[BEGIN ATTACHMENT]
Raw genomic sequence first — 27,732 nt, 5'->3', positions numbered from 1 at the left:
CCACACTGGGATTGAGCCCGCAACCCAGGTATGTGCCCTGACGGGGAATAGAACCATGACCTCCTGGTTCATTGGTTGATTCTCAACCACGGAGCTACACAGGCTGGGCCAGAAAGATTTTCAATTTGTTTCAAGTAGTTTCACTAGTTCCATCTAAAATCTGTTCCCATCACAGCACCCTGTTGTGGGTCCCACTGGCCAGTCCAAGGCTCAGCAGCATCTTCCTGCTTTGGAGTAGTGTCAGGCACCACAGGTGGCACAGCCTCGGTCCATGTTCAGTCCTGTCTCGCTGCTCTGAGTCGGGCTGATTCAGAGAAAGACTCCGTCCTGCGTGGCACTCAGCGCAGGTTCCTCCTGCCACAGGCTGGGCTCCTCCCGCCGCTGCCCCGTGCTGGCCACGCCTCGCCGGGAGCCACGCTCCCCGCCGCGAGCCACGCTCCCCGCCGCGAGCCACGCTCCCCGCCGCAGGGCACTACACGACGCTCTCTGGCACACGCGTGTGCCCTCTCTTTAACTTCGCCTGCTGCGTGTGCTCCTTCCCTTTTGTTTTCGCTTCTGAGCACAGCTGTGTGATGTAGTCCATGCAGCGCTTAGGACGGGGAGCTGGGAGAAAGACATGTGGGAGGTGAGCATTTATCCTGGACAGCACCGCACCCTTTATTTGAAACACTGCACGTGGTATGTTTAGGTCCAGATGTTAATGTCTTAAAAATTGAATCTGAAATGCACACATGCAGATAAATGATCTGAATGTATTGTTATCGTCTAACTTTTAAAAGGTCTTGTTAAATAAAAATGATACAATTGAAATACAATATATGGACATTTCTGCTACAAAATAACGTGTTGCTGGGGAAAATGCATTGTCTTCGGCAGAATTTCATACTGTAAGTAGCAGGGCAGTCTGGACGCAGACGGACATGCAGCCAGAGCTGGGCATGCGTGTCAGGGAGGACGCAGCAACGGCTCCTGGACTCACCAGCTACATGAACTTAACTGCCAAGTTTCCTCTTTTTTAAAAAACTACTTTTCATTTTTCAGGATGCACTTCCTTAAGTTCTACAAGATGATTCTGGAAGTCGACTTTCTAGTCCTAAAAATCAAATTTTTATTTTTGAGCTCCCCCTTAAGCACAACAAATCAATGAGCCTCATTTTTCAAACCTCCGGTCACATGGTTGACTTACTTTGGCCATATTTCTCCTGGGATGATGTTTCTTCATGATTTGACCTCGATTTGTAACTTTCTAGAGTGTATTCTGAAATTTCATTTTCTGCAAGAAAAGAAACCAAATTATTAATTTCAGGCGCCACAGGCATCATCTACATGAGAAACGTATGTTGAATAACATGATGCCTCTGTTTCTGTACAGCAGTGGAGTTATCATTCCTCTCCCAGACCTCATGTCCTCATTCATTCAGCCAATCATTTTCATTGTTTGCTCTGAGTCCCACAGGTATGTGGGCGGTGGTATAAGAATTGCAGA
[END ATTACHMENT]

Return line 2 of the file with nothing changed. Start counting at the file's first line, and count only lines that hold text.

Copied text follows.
CCACACTGGGATTGAGCCCGCAACCCAGGTATGTGCCCTGACGGGGAATAGAACCATGACCTCCTGGTTCATTGGTTGATTCTCAACCACGGAGCTACACAGGCTGGGCCAGAAAGATTTTCAATTTGTTTCAAGTAGTTTCACTAGTTCCATCTAAAATCTGTTCCCATCACAGCACCCTGTTGTGGGTCCCACTGGCCAGTCCAAGGCTCAGCAGCATCTTCCTGCTTTGGAGTAGTGTCAGGCACCACAGGTGGCACAGCCTCGGTCCATGTTCAGTCCTGTCTCGCTGCTCTGAGTCGGGCTGATTCAGAGAAAGACTCCGTCCTGCGTGGCACTCAGCGCAGGTTCCTCCTGCCACAGGCTGGGCTCCTCCCGCCGCTGCCCCGTGCTGGCCACGCCTCGCCGGGAGCCACGCTCCCCGCCGCGAGCCACGCTCCCCGCCGCGAGCCACGCTCCCCGCCGCAGGGCACTACACGACGCTCTCTGGCACACGCGTGTGCCCTCTCTTTAACTTCGCCTGCTGCGTGTGCTCCTTCCCTTTTGTTTTCGCTTCTGAGCACAGCTGTGTGATGTAGTCCATGCAGCGCTTAGGACGGGGAGCTGGGAGAAAGACATGTGGGAGGTGAGCATTTATCCTGGACAGCACCGCACCCTTTATTTGAAACACTGCACGTGGTATGTTTAGGTCCAGATGTTAATGTCTTAAAAATTGAATCTGAAATGCACACATGCAGATAAATGATCTGAATGTATTGTTATCGTCTAACTTTTAAAAGGTCTTGTTAAATAAAAATGATACAATTGAAATACAATATATGGACATTTCTGCTACAAAATAACGTGTTGCTGGGGAAAATGCATTGTCTTCGGCAGAATTTCATACTGTAAGTAGCAGGGCAGTCTGGACGCAGACGGACATGCAGCCAGAGCTGGGCATGCGTGTCAGGGAGGACGCAGCAACGGCTCCTGGACTCACCAGCTACATGAACTTAACTGCCAAGTTTCCTCTTTTTTAAAAAACTACTTTTCATTTTTCAGGATGCACTTCCTTAAGTTCTACAAGATGATTCTGGAAGTCGACTTTCTAGTCCTAAAAATCAAATTTTTATTTTTGAGCTCCCCCTTAAGCACAACAAATCAATGAGCCTCATTTTTCAAACCTCCGGTCACATGGTTGACTTACTTTGGCCATATTTCTCCTGGGATGATGTTTCTTCATGATTTGACCTCGATTTGTAACTTTCTAGAGTGTATTCTGAAATTTCATTTTCTGCAAGAAAAGAAACCAAATTATTAATTTCAGGCGCCACAGGCATCATCTACATGAGAAACGTATGTTGAATAACATGATGCCTCTGTTTCTGTACAGCAGTGGAGTTATCATTCCTCTCCCAGACCTCATGTCCTCATTCATTCAGCCAATCATTTTCATTGTTTGCTCTGAGTCCCACAGGTATGTGGGCGGTGGTATAAGAATTGCAGA